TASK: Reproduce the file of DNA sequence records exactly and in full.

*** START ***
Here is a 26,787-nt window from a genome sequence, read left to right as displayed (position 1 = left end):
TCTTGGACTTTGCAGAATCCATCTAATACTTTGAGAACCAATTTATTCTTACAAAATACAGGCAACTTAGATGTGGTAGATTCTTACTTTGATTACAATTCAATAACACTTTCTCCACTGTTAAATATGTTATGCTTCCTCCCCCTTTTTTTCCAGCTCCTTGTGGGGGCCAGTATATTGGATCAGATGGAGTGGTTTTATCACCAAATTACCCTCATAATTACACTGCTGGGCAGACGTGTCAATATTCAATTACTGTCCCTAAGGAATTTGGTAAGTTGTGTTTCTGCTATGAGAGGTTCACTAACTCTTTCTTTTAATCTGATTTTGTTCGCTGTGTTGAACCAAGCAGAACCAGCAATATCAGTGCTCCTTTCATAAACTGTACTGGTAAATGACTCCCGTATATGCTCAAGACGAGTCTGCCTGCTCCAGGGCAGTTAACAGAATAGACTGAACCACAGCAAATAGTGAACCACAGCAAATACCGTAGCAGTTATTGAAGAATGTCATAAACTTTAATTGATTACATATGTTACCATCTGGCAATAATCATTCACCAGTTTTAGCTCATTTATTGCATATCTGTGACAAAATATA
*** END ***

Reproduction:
Here is a 26,787-nt window from a genome sequence, read left to right as displayed (position 1 = left end):
TCTTGGACTTTGCAGAATCCATCTAATACTTTGAGAACCAATTTATTCTTACAAAATACAGGCAACTTAGATGTGGTAGATTCTTACTTTGATTACAATTCAATAACACTTTCTCCACTGTTAAATATGTTATGCTTCCTCCCCCTTTTTTTCCAGCTCCTTGTGGGGGCCAGTATATTGGATCAGATGGAGTGGTTTTATCACCAAATTACCCTCATAATTACACTGCTGGGCAGACGTGTCAATATTCAATTACTGTCCCTAAGGAATTTGGTAAGTTGTGTTTCTGCTATGAGAGGTTCACTAACTCTTTCTTTTAATCTGATTTTGTTCGCTGTGTTGAACCAAGCAGAACCAGCAATATCAGTGCTCCTTTCATAAACTGTACTGGTAAATGACTCCCGTATATGCTCAAGACGAGTCTGCCTGCTCCAGGGCAGTTAACAGAATAGACTGAACCACAGCAAATAGTGAACCACAGCAAATACCGTAGCAGTTATTGAAGAATGTCATAAACTTTAATTGATTACATATGTTACCATCTGGCAATAATCATTCACCAGTTTTAGCTCATTTATTGCATATCTGTGACAAAATATA